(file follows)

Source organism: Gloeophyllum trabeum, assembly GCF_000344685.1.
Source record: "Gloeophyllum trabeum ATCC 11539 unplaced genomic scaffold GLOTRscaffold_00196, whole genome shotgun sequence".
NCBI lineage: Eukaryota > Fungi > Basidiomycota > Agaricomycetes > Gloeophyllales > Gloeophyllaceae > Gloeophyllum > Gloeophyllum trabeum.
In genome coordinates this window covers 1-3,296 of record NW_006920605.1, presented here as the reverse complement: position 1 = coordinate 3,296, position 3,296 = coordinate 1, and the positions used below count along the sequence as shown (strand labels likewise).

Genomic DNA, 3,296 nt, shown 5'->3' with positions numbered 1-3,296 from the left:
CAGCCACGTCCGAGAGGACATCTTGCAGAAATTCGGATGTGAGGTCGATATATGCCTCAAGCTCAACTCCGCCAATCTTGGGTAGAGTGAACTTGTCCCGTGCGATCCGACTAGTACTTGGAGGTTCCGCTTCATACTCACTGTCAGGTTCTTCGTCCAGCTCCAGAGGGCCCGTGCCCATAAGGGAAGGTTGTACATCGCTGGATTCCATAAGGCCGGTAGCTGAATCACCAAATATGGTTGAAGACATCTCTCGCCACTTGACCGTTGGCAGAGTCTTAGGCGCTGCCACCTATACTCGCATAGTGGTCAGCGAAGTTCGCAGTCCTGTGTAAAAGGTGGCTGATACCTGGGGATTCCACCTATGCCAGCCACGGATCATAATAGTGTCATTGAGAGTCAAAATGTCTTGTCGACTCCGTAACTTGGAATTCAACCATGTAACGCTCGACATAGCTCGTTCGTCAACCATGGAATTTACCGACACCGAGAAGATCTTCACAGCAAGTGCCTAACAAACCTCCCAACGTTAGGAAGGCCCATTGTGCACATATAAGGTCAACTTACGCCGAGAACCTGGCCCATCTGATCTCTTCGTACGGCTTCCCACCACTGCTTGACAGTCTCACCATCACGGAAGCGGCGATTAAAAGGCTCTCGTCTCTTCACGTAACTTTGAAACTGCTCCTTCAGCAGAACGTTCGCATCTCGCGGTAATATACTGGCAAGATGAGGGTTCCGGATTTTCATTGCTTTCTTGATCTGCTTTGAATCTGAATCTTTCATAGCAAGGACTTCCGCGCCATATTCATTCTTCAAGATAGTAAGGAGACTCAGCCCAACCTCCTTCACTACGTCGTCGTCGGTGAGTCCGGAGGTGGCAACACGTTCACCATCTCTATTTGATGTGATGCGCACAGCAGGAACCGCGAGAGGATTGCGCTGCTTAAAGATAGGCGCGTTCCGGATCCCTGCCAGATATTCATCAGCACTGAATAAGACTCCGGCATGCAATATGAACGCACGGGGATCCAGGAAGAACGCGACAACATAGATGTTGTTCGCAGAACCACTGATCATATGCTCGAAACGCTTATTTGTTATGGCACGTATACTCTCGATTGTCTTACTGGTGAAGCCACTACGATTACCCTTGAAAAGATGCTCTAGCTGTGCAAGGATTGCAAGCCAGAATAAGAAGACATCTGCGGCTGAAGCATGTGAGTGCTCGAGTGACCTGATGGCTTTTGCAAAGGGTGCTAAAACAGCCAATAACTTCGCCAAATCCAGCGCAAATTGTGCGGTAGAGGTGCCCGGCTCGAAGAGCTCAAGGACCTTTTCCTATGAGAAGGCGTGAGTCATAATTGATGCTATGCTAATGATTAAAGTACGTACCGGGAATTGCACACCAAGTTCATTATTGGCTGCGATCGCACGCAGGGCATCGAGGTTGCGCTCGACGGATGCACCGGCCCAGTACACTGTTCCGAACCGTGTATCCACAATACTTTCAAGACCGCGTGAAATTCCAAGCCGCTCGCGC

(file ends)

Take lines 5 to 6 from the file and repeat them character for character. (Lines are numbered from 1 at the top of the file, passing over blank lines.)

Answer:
Genomic DNA, 3,296 nt, shown 5'->3' with positions numbered 1-3,296 from the left:
CAGCCACGTCCGAGAGGACATCTTGCAGAAATTCGGATGTGAGGTCGATATATGCCTCAAGCTCAACTCCGCCAATCTTGGGTAGAGTGAACTTGTCCCGTGCGATCCGACTAGTACTTGGAGGTTCCGCTTCATACTCACTGTCAGGTTCTTCGTCCAGCTCCAGAGGGCCCGTGCCCATAAGGGAAGGTTGTACATCGCTGGATTCCATAAGGCCGGTAGCTGAATCACCAAATATGGTTGAAGACATCTCTCGCCACTTGACCGTTGGCAGAGTCTTAGGCGCTGCCACCTATACTCGCATAGTGGTCAGCGAAGTTCGCAGTCCTGTGTAAAAGGTGGCTGATACCTGGGGATTCCACCTATGCCAGCCACGGATCATAATAGTGTCATTGAGAGTCAAAATGTCTTGTCGACTCCGTAACTTGGAATTCAACCATGTAACGCTCGACATAGCTCGTTCGTCAACCATGGAATTTACCGACACCGAGAAGATCTTCACAGCAAGTGCCTAACAAACCTCCCAACGTTAGGAAGGCCCATTGTGCACATATAAGGTCAACTTACGCCGAGAACCTGGCCCATCTGATCTCTTCGTACGGCTTCCCACCACTGCTTGACAGTCTCACCATCACGGAAGCGGCGATTAAAAGGCTCTCGTCTCTTCACGTAACTTTGAAACTGCTCCTTCAGCAGAACGTTCGCATCTCGCGGTAATATACTGGCAAGATGAGGGTTCCGGATTTTCATTGCTTTCTTGATCTGCTTTGAATCTGAATCTTTCATAGCAAGGACTTCCGCGCCATATTCATTCTTCAAGATAGTAAGGAGACTCAGCCCAACCTCCTTCACTACGTCGTCGTCGGTGAGTCCGGAGGTGGCAACACGTTCACCATCTCTATTTGATGTGATGCGCACAGCAGGAACCGCGAGAGGATTGCGCTGCTTAAAGATAGGCGCGTTCCGGATCCCTGCCAGATATTCATCAGCACTGAATAAGACTCCGGCATGCAATATGAACGCACGGGGATCCAGGAAGAACGCGACAACATAGATGTTGTTCGCAGAACCACTGATCATATGCTCGAAACGCTTATTTGTTATGGCACGTATACTCTCGATTGTCTTACTGGTGAAGCCACTACGATTACCCTTGAAAAGATGCTCTAGCTGTGCAAGGATTGCAAGCCAGAATAAGAAGACATCTGCGGCTGAAGCATGTGAGTGCTCGAGTGACCTGATGGCTTTTGCAAAGGGTGCTAAAACAGCCAATAACTTCGCCAAATCCAGCGCAAATTGTGCGGTAGAGGTGCCCGGCTCGAAGAGCTCAAGGACCTTTTCCTATGAGAAGGCGTGAGTCATAATTGATGCTATGCTAATGATTAAAGTACGTACCGGGAATTGCACACCAAGTTCATTATTGGCTGCGATCGCACGCAGGGCATCGAGGTTGCGCTCGACGGATGCACCGGCCCAGTACACTGTTCCGAACCGTGTATCCACAATACTTTCAAGACCGCGTGAAATTCCAAGCCGCTCGCGC